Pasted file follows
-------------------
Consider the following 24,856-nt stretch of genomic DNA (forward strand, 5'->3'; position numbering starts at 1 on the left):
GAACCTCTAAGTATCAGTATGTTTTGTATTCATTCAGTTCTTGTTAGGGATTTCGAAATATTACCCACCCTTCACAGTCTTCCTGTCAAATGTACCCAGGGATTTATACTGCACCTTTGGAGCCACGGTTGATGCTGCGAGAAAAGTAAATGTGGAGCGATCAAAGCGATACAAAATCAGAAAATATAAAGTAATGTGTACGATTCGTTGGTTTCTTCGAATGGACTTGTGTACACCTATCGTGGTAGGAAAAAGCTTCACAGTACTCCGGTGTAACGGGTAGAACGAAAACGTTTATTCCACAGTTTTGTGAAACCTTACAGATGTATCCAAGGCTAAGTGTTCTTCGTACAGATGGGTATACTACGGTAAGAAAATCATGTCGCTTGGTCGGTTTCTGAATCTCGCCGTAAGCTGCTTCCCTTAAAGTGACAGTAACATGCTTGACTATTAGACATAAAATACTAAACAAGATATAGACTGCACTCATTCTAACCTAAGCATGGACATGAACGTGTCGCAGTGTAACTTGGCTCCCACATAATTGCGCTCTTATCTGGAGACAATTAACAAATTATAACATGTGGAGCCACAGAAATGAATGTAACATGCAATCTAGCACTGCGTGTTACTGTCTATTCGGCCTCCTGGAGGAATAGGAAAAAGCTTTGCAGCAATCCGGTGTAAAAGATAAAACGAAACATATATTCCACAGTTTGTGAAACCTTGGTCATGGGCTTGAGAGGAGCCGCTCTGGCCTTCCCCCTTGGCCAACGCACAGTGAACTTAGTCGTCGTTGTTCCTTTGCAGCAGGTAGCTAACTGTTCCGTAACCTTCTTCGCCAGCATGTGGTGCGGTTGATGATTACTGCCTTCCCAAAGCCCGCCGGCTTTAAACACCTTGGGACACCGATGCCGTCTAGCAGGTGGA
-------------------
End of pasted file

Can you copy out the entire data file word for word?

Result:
Consider the following 24,856-nt stretch of genomic DNA (forward strand, 5'->3'; position numbering starts at 1 on the left):
GAACCTCTAAGTATCAGTATGTTTTGTATTCATTCAGTTCTTGTTAGGGATTTCGAAATATTACCCACCCTTCACAGTCTTCCTGTCAAATGTACCCAGGGATTTATACTGCACCTTTGGAGCCACGGTTGATGCTGCGAGAAAAGTAAATGTGGAGCGATCAAAGCGATACAAAATCAGAAAATATAAAGTAATGTGTACGATTCGTTGGTTTCTTCGAATGGACTTGTGTACACCTATCGTGGTAGGAAAAAGCTTCACAGTACTCCGGTGTAACGGGTAGAACGAAAACGTTTATTCCACAGTTTTGTGAAACCTTACAGATGTATCCAAGGCTAAGTGTTCTTCGTACAGATGGGTATACTACGGTAAGAAAATCATGTCGCTTGGTCGGTTTCTGAATCTCGCCGTAAGCTGCTTCCCTTAAAGTGACAGTAACATGCTTGACTATTAGACATAAAATACTAAACAAGATATAGACTGCACTCATTCTAACCTAAGCATGGACATGAACGTGTCGCAGTGTAACTTGGCTCCCACATAATTGCGCTCTTATCTGGAGACAATTAACAAATTATAACATGTGGAGCCACAGAAATGAATGTAACATGCAATCTAGCACTGCGTGTTACTGTCTATTCGGCCTCCTGGAGGAATAGGAAAAAGCTTTGCAGCAATCCGGTGTAAAAGATAAAACGAAACATATATTCCACAGTTTGTGAAACCTTGGTCATGGGCTTGAGAGGAGCCGCTCTGGCCTTCCCCCTTGGCCAACGCACAGTGAACTTAGTCGTCGTTGTTCCTTTGCAGCAGGTAGCTAACTGTTCCGTAACCTTCTTCGCCAGCATGTGGTGCGGTTGATGATTACTGCCTTCCCAAAGCCCGCCGGCTTTAAACACCTTGGGACACCGATGCCGTCTAGCAGGTGGA